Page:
To understand how we got here, it’s necessary to consider recent Supreme Court case law on general (or “all-purpose”) personal jurisdiction. A person subject to general jurisdiction in a forum may be sued there for any claim, regardless of whether that claim bears any connection to the forum. For decades, courts held that corporations were subject to general jurisdiction wherever they had a continuous and systematic presence—sometimes subjecting them to general jurisdiction in many forums. That changed in 2014. That year, the Supreme Court held, in Daimler AG v. Bauman, 571 U.S. 117 (2014), that the U.S. Constitution typically allows a corporation to be subject to general jurisdiction only (1) where the corporation is incorporated, and (2) where the corporation has its principal place of business (usually its headquarters).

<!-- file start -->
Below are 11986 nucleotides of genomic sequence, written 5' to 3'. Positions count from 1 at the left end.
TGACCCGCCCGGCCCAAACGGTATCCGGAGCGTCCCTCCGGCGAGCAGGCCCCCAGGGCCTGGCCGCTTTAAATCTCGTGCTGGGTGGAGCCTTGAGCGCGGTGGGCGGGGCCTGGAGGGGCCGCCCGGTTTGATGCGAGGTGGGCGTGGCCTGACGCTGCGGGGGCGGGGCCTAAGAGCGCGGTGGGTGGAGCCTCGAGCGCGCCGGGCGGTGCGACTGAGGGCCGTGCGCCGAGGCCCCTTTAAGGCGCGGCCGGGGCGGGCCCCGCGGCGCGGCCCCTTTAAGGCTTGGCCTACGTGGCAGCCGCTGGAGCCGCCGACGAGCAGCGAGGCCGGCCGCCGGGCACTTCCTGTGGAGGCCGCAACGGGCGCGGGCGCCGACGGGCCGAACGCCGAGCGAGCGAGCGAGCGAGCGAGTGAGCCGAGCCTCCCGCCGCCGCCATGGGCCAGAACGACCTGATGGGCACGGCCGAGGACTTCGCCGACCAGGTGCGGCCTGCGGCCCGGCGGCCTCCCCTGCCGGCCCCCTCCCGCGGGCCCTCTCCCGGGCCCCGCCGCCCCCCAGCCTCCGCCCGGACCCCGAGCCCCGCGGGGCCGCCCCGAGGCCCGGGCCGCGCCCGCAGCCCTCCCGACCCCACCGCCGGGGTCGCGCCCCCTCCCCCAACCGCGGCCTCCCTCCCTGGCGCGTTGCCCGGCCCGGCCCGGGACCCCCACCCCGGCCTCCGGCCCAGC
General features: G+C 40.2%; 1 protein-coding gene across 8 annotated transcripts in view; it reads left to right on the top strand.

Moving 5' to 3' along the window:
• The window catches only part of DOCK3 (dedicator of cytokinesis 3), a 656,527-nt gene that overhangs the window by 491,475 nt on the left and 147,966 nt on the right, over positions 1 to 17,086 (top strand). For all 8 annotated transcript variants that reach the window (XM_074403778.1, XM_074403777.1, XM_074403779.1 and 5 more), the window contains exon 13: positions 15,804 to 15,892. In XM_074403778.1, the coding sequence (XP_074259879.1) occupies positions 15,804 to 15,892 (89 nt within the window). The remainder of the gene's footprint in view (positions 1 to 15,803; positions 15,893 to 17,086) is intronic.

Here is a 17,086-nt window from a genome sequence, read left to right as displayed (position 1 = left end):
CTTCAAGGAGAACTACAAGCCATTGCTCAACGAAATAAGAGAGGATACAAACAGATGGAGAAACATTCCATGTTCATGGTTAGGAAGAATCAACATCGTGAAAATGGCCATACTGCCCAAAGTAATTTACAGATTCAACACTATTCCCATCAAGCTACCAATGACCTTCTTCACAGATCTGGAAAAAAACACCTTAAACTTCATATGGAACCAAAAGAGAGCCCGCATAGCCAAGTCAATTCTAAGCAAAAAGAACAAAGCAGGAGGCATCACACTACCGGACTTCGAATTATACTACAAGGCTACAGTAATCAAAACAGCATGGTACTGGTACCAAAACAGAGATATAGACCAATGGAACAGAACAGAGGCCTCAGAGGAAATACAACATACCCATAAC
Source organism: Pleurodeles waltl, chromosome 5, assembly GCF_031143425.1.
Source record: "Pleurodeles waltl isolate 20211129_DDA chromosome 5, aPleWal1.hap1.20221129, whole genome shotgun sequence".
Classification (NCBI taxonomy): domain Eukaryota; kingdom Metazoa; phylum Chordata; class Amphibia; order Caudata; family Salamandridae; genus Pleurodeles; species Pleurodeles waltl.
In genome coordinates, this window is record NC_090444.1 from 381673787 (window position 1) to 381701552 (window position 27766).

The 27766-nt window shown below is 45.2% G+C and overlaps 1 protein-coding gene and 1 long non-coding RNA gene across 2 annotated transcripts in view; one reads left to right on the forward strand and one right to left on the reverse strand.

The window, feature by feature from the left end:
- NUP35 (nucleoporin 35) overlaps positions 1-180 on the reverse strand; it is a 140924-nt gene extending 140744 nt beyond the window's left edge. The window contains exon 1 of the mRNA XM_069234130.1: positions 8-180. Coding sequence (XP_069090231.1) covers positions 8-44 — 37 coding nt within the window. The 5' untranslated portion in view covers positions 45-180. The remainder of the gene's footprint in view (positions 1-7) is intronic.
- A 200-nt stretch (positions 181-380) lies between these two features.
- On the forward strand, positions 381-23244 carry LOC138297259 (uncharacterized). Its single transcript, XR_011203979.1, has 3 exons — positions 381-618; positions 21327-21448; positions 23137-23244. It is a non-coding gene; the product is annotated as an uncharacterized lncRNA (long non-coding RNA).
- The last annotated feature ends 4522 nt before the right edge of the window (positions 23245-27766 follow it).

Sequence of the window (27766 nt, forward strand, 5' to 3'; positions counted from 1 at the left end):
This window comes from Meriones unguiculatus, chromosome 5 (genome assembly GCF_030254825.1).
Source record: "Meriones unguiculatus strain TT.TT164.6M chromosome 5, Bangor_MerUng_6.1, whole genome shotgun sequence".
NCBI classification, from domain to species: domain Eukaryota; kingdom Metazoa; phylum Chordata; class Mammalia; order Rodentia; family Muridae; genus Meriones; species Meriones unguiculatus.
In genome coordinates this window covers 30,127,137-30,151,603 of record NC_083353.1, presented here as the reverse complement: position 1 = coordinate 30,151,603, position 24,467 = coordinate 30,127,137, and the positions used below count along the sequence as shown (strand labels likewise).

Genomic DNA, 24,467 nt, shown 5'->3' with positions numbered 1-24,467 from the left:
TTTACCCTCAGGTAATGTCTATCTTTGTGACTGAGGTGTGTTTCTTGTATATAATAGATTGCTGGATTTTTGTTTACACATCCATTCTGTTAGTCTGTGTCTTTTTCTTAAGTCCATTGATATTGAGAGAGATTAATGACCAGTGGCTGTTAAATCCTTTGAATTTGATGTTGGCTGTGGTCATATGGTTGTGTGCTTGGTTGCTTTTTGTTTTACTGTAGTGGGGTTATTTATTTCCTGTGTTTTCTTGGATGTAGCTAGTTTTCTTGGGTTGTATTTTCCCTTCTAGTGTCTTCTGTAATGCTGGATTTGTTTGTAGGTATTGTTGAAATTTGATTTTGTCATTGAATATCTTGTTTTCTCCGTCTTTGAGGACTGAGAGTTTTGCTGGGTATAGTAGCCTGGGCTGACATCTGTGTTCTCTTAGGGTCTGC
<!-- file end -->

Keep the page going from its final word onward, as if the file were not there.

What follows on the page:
The Court left open, however, the possibility that corporations may consent to jurisdiction in other forums. Seizing on that possibility, plaintiffs’ lawyers began asserting that corporations had consented to jurisdiction wherever they register to do business. (Every U.S. state requires that out-of-state corporations doing in-state business register with the state, appoint an in-state agent for service of process, or both.) Many state high courts rejected this notion, saying that nothing in their states’ registration statutes mentioned consent to jurisdiction, so as a matter of statutory interpretation, out-of-state corporations had not consented to suit.[1]  

But that is not so in all states. In Pennsylvania, for instance, the statutory scheme forces out-of-state registrants to consent to “any cause of action” asserted in Pennsylvania state courts. 42 Pa. C. S. § 5301(b). Because those statutes can be read as requiring consent, courts must confront whether such consent is constitutional.